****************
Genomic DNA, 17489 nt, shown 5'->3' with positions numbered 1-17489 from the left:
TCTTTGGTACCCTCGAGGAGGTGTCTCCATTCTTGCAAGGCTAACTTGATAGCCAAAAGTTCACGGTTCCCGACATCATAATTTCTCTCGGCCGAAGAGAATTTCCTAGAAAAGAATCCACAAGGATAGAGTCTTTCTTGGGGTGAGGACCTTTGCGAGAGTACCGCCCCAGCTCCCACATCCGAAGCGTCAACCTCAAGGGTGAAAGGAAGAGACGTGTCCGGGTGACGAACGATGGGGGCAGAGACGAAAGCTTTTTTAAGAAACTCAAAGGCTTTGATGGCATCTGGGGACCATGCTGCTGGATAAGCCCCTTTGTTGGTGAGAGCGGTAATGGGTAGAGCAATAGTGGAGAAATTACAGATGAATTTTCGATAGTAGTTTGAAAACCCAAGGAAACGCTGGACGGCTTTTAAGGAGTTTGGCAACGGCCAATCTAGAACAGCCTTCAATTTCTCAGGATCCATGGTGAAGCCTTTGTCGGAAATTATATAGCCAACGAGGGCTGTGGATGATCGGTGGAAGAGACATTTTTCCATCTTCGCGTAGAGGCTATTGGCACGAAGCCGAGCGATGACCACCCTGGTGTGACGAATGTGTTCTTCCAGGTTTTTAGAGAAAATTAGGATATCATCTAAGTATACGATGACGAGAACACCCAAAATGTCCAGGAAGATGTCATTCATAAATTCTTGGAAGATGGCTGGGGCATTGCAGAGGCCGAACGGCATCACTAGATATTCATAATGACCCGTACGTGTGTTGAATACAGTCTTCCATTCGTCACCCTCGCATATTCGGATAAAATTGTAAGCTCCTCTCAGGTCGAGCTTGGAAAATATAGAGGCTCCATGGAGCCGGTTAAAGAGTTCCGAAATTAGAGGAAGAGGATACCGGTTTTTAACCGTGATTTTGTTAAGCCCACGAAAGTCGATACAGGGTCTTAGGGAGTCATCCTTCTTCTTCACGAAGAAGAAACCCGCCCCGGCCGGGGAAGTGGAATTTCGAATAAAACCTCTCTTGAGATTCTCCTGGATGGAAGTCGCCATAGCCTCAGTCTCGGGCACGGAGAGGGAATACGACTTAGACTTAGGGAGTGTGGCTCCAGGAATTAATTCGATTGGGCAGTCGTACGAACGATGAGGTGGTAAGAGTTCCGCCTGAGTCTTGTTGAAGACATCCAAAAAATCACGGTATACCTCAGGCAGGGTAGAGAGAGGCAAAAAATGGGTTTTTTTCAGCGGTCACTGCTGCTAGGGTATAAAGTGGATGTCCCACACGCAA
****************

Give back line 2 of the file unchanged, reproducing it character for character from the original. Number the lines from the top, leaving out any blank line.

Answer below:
TCTTTGGTACCCTCGAGGAGGTGTCTCCATTCTTGCAAGGCTAACTTGATAGCCAAAAGTTCACGGTTCCCGACATCATAATTTCTCTCGGCCGAAGAGAATTTCCTAGAAAAGAATCCACAAGGATAGAGTCTTTCTTGGGGTGAGGACCTTTGCGAGAGTACCGCCCCAGCTCCCACATCCGAAGCGTCAACCTCAAGGGTGAAAGGAAGAGACGTGTCCGGGTGACGAACGATGGGGGCAGAGACGAAAGCTTTTTTAAGAAACTCAAAGGCTTTGATGGCATCTGGGGACCATGCTGCTGGATAAGCCCCTTTGTTGGTGAGAGCGGTAATGGGTAGAGCAATAGTGGAGAAATTACAGATGAATTTTCGATAGTAGTTTGAAAACCCAAGGAAACGCTGGACGGCTTTTAAGGAGTTTGGCAACGGCCAATCTAGAACAGCCTTCAATTTCTCAGGATCCATGGTGAAGCCTTTGTCGGAAATTATATAGCCAACGAGGGCTGTGGATGATCGGTGGAAGAGACATTTTTCCATCTTCGCGTAGAGGCTATTGGCACGAAGCCGAGCGATGACCACCCTGGTGTGACGAATGTGTTCTTCCAGGTTTTTAGAGAAAATTAGGATATCATCTAAGTATACGATGACGAGAACACCCAAAATGTCCAGGAAGATGTCATTCATAAATTCTTGGAAGATGGCTGGGGCATTGCAGAGGCCGAACGGCATCACTAGATATTCATAATGACCCGTACGTGTGTTGAATACAGTCTTCCATTCGTCACCCTCGCATATTCGGATAAAATTGTAAGCTCCTCTCAGGTCGAGCTTGGAAAATATAGAGGCTCCATGGAGCCGGTTAAAGAGTTCCGAAATTAGAGGAAGAGGATACCGGTTTTTAACCGTGATTTTGTTAAGCCCACGAAAGTCGATACAGGGTCTTAGGGAGTCATCCTTCTTCTTCACGAAGAAGAAACCCGCCCCGGCCGGGGAAGTGGAATTTCGAATAAAACCTCTCTTGAGATTCTCCTGGATGGAAGTCGCCATAGCCTCAGTCTCGGGCACGGAGAGGGAATACGACTTAGACTTAGGGAGTGTGGCTCCAGGAATTAATTCGATTGGGCAGTCGTACGAACGATGAGGTGGTAAGAGTTCCGCCTGAGTCTTGTTGAAGACATCCAAAAAATCACGGTATACCTCAGGCAGGGTAGAGAGAGGCAAAAAATGGGTTTTTTTCAGCGGTCACTGCTGCTAGGGTATAAAGTGGATGTCCCACACGCAA